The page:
These workshops aim to provide a starting point for learning. No experience is necessary and Connections will have equipment to explore if participants don’t have their own. There will be options to receive follow-up one-on-one training from specialists from the SOVRS team or with Connections’ Computer Instructors.
While the workshops focus mainly on technology, individuals with vision loss can also access other training and services that support them in building skills to remain independent at home and to navigate within the community. Through a partnership with the Sharbot Lake Family Health Team (SLFHT), Anne Chiarelli, Certified Low Vision Specialist with SOVRS, will be at the the SLFHT one day a month for a low vision clinic. The next clinic is tentatively planned for November 2, 2018, but you will need to be referred to SOVRS ahead of time for an appointment. After gathering information on each person’s vision loss, and how they can best use their remaining vision, the broader SOVRS team works with each person to look at what type of techniques, equipment, or other adaptations might be best suited to that individual.
For referral to the SOVRS vision rehabilitation program, you can talk to your eye doctor, or your healthcare professional at the Sharbot Lake Family Health Team about sending in a referral form. You can also start the referral process yourself by calling 613-542-4975 extension 5081. Referral forms can be obtained from the number above or the Queen’s Ophthalmology website: https://ophthalmology.queensu.ca/clinic/SOVRS.
For more information about the “Using Technology to Assist with Low Vision” two-part workshop, see the flyer insert in this paper. To register, please contact Connections Adult Learning at 613-279-2499 or drop in to their site at 24719 Hwy. 7 in Sharbot Lake.
Perth – Saturday, September 8 is the date for the 2nd-Annual Lanark North Leeds Parkinson SuperWalk, which again will be held at Conlon Farm, 109 Smith Drive in Perth, starting at 10am. The event will be held rain or shine with music, food, demos and information about Parkinson’s. Patricia Boal, CTV Ottawa News Anchor, will emcee. Mayors John Fenik and Sean Pankow will be there to lend their support.
However, the relaxed 2km-or-so walk around the park and adjacent neighbourhood is not the most important goal of the walk. “The day,” says co-chair of the walk, Gayle Truman, “marks an opportunity for people with Parkinson’s Disease to come together for a common purpose: To raise funds and awareness while having fun at the same time.”
Last September, the notable success of the first local SuperWalk (over $31,000 was raised), underlined the need for increased services in Lanark North Leeds. Since last year’s walk, a support group and two new exercise programs have opened in Smiths Falls. An educational event was organized through the Ontario Telemedicine Network as part of Parkinson’s Awareness Month last April, bringing the expertise of a leading researcher and neurologist and neuro-physiotherapists to Lanark North Leeds, and information sessions have been organized with local health care providers.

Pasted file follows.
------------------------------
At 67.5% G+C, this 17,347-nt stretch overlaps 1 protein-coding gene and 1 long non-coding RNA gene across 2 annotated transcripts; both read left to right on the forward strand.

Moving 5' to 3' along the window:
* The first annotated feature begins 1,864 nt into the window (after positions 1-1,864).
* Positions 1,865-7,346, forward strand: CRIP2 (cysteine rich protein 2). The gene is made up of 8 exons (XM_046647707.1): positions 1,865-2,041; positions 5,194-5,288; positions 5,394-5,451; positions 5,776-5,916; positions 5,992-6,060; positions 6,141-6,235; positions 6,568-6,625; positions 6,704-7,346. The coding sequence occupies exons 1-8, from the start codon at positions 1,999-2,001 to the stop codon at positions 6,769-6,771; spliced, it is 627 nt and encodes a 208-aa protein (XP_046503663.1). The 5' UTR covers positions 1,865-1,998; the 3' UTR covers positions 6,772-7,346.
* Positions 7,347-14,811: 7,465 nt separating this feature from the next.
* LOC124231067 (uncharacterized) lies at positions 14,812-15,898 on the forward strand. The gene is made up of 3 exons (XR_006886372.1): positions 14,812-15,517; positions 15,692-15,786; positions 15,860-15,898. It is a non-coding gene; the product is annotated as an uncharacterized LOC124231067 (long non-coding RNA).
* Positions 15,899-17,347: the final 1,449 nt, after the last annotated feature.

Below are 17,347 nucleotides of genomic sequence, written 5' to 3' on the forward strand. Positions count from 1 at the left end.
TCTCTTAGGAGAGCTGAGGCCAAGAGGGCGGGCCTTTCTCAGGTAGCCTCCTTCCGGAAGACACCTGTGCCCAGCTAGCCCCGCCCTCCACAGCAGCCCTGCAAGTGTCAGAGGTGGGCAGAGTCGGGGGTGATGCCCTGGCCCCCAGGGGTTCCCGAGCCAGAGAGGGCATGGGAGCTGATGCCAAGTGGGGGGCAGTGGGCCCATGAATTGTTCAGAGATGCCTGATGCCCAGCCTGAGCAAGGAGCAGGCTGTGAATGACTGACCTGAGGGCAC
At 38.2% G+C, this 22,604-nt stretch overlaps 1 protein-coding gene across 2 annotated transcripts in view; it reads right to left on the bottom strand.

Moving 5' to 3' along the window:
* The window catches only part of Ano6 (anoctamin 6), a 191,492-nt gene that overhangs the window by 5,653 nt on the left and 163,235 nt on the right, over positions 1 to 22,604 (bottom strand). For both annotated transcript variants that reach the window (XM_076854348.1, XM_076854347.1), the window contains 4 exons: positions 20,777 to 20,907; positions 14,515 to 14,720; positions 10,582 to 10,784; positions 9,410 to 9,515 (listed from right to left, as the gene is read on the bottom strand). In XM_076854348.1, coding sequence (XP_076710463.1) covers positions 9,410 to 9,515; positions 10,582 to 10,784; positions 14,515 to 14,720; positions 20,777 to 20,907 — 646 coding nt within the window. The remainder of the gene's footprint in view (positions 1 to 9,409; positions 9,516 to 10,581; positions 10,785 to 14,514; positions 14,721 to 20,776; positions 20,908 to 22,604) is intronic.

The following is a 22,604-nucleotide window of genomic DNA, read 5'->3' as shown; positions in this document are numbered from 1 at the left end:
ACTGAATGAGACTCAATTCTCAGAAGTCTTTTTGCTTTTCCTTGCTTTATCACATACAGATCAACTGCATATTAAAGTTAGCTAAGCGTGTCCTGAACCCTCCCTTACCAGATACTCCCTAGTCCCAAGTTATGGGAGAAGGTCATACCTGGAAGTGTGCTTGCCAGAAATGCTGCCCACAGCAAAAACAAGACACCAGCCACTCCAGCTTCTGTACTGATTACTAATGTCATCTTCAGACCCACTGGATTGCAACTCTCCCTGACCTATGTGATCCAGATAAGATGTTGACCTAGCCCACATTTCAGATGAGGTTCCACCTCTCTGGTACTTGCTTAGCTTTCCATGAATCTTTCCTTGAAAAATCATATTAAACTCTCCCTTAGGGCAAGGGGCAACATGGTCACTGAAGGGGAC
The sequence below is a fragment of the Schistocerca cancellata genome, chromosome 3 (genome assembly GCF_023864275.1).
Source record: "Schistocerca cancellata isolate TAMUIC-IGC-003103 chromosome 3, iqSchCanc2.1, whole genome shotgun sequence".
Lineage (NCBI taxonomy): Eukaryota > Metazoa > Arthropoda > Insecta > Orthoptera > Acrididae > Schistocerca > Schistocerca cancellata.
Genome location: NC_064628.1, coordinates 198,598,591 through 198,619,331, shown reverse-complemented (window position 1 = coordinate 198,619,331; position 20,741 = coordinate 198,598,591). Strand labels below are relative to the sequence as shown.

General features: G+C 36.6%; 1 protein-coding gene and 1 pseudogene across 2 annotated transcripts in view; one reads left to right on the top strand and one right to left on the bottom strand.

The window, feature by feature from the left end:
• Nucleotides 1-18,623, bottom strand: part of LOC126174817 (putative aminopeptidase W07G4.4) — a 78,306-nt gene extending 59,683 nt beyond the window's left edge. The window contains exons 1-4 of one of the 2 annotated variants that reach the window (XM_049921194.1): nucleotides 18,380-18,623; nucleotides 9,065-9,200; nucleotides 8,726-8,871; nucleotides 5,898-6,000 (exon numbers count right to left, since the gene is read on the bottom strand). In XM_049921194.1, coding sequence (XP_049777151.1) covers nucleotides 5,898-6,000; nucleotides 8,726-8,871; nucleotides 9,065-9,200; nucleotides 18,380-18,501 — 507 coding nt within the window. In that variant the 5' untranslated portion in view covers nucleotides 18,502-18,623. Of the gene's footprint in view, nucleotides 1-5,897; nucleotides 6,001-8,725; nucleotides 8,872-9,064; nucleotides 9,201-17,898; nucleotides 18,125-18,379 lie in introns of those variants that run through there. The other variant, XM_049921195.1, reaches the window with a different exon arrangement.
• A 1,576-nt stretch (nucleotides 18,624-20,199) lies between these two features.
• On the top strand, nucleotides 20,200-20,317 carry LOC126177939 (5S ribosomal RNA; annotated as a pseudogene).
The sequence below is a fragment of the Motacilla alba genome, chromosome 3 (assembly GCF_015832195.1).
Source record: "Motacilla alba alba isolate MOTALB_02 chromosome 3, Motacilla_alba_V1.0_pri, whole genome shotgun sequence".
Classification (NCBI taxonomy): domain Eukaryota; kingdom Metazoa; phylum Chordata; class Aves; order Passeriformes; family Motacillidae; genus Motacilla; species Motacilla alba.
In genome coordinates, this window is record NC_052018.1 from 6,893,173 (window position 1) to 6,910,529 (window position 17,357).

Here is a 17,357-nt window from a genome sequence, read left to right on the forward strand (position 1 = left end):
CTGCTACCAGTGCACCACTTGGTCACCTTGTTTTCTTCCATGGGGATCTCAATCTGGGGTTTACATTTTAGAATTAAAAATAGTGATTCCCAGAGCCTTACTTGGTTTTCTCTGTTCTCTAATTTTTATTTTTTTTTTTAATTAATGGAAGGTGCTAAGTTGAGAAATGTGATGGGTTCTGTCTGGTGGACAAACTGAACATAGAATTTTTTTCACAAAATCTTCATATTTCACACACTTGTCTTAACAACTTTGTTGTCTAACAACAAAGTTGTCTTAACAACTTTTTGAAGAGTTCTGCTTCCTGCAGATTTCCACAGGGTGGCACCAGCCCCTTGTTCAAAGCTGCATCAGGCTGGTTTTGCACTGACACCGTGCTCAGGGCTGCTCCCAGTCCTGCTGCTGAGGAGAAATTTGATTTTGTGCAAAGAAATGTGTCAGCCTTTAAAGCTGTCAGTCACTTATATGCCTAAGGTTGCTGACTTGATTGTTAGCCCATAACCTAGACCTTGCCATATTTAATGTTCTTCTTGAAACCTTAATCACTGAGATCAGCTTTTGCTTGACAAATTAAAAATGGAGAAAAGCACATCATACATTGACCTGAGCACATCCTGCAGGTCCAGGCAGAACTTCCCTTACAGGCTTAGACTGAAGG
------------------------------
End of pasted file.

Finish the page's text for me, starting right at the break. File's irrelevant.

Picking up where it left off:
Parkinson’s is the second most common neurological disease with over 100,000 people living with it in Canada. It is a chronic and progressive disease, meaning that symptoms continue and worsen over time. These range from loss of smell and muscle rigidity to tremor and depression. The obvious symptoms are usually the tip of the iceberg, with many others not apparent to most people. The average age of diagnosis is 62 with 30% diagnosed before the age of 50. By 2031, it is predicted that the number will double and the County of Lanark Leeds and Grenville, with the highest percentage of seniors in Ontario and already under-serviced, will face a particular challenge. “While there is no cure for this chronic and progressive neurological disorder, early identification and diagnosis of Parkinson’s Disease is important so that people can educate themselves about what they can do to help delay the disease,” says Pat Evans, local advocate and a person with Parkinson’s, “People seem to be diagnosed much later here than they would be in an urban area. The reasons for this are not clear, but access to specialists may be one factor. There may also be increased isolation because of distance, and worries about being judged or stigmatized may prevent people from talking with their doctor.”
Dan Linton, a Smiths Falls resident who is 48, says that he had had symptoms since he was 38 and that diagnosis was only confirmed when the medication was prescribed. “It took a long time for me to be diagnosed because they weren’t expecting a 38-year-old to have Parkinson’s. But not everyone with Parkinson’s is 60 and has a tremor. That is why we need to continue our efforts to educate the public as well as health professionals about the disease.”
To register as an individual or team, to donate or to get further information, contact Alan Muir at 1 (800) 565-3000 ext. 3427 or visit online at donate.parkinson.ca/lanarknorthleeds